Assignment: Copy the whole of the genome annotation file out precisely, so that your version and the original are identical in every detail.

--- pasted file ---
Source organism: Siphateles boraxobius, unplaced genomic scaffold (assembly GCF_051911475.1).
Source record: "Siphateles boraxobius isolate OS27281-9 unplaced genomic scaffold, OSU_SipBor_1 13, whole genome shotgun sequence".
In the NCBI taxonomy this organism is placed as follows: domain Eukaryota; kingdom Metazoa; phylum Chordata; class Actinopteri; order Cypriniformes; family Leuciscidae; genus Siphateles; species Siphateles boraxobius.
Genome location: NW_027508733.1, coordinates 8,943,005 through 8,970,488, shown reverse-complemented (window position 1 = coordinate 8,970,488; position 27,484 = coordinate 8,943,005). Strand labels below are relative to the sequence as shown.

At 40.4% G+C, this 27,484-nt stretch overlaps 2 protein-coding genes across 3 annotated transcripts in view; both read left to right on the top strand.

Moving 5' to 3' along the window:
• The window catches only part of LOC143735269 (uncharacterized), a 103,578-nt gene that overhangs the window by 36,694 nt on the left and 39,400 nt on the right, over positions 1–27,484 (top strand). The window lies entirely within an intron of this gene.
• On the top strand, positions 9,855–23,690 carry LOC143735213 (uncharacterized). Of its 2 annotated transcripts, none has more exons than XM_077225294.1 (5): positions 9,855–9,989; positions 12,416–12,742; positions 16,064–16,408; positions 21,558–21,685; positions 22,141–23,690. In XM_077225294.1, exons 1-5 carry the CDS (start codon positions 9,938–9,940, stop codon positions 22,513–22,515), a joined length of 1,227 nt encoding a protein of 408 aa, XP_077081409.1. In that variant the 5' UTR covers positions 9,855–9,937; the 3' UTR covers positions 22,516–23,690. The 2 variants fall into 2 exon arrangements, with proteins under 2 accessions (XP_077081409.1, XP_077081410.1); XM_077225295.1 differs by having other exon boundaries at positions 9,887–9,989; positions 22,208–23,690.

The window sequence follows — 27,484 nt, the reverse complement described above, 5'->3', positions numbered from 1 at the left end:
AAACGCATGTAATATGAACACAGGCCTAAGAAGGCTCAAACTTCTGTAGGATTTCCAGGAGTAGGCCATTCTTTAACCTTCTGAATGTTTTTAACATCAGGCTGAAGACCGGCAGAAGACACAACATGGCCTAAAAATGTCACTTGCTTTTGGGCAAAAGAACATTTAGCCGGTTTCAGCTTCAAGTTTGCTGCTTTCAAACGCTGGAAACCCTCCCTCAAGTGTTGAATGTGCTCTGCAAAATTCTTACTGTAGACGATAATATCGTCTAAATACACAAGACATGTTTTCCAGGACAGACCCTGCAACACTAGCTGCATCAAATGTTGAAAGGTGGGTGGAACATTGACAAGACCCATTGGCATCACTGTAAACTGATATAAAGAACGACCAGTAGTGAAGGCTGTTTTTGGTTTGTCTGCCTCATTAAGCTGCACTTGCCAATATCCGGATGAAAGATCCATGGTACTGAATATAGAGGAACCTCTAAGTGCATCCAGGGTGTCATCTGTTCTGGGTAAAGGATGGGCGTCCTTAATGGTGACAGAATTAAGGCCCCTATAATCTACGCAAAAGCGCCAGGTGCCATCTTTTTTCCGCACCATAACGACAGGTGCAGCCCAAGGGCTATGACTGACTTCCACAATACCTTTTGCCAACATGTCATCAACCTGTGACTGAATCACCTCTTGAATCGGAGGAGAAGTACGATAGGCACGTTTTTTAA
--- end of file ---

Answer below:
Source organism: Siphateles boraxobius, unplaced genomic scaffold (assembly GCF_051911475.1).
Source record: "Siphateles boraxobius isolate OS27281-9 unplaced genomic scaffold, OSU_SipBor_1 13, whole genome shotgun sequence".
In the NCBI taxonomy this organism is placed as follows: domain Eukaryota; kingdom Metazoa; phylum Chordata; class Actinopteri; order Cypriniformes; family Leuciscidae; genus Siphateles; species Siphateles boraxobius.
Genome location: NW_027508733.1, coordinates 8,943,005 through 8,970,488, shown reverse-complemented (window position 1 = coordinate 8,970,488; position 27,484 = coordinate 8,943,005). Strand labels below are relative to the sequence as shown.

At 40.4% G+C, this 27,484-nt stretch overlaps 2 protein-coding genes across 3 annotated transcripts in view; both read left to right on the top strand.

Moving 5' to 3' along the window:
• The window catches only part of LOC143735269 (uncharacterized), a 103,578-nt gene that overhangs the window by 36,694 nt on the left and 39,400 nt on the right, over positions 1–27,484 (top strand). The window lies entirely within an intron of this gene.
• On the top strand, positions 9,855–23,690 carry LOC143735213 (uncharacterized). Of its 2 annotated transcripts, none has more exons than XM_077225294.1 (5): positions 9,855–9,989; positions 12,416–12,742; positions 16,064–16,408; positions 21,558–21,685; positions 22,141–23,690. In XM_077225294.1, exons 1-5 carry the CDS (start codon positions 9,938–9,940, stop codon positions 22,513–22,515), a joined length of 1,227 nt encoding a protein of 408 aa, XP_077081409.1. In that variant the 5' UTR covers positions 9,855–9,937; the 3' UTR covers positions 22,516–23,690. The 2 variants fall into 2 exon arrangements, with proteins under 2 accessions (XP_077081409.1, XP_077081410.1); XM_077225295.1 differs by having other exon boundaries at positions 9,887–9,989; positions 22,208–23,690.

The window sequence follows — 27,484 nt, the reverse complement described above, 5'->3', positions numbered from 1 at the left end:
AAACGCATGTAATATGAACACAGGCCTAAGAAGGCTCAAACTTCTGTAGGATTTCCAGGAGTAGGCCATTCTTTAACCTTCTGAATGTTTTTAACATCAGGCTGAAGACCGGCAGAAGACACAACATGGCCTAAAAATGTCACTTGCTTTTGGGCAAAAGAACATTTAGCCGGTTTCAGCTTCAAGTTTGCTGCTTTCAAACGCTGGAAACCCTCCCTCAAGTGTTGAATGTGCTCTGCAAAATTCTTACTGTAGACGATAATATCGTCTAAATACACAAGACATGTTTTCCAGGACAGACCCTGCAACACTAGCTGCATCAAATGTTGAAAGGTGGGTGGAACATTGACAAGACCCATTGGCATCACTGTAAACTGATATAAAGAACGACCAGTAGTGAAGGCTGTTTTTGGTTTGTCTGCCTCATTAAGCTGCACTTGCCAATATCCGGATGAAAGATCCATGGTACTGAATATAGAGGAACCTCTAAGTGCATCCAGGGTGTCATCTGTTCTGGGTAAAGGATGGGCGTCCTTAATGGTGACAGAATTAAGGCCCCTATAATCTACGCAAAAGCGCCAGGTGCCATCTTTTTTCCGCACCATAACGACAGGTGCAGCCCAAGGGCTATGACTGACTTCCACAATACCTTTTGCCAACATGTCATCAACCTGTGACTGAATCACCTCTTGAATCGGAGGAGAAGTACGATAGGCACGTTTTTTAA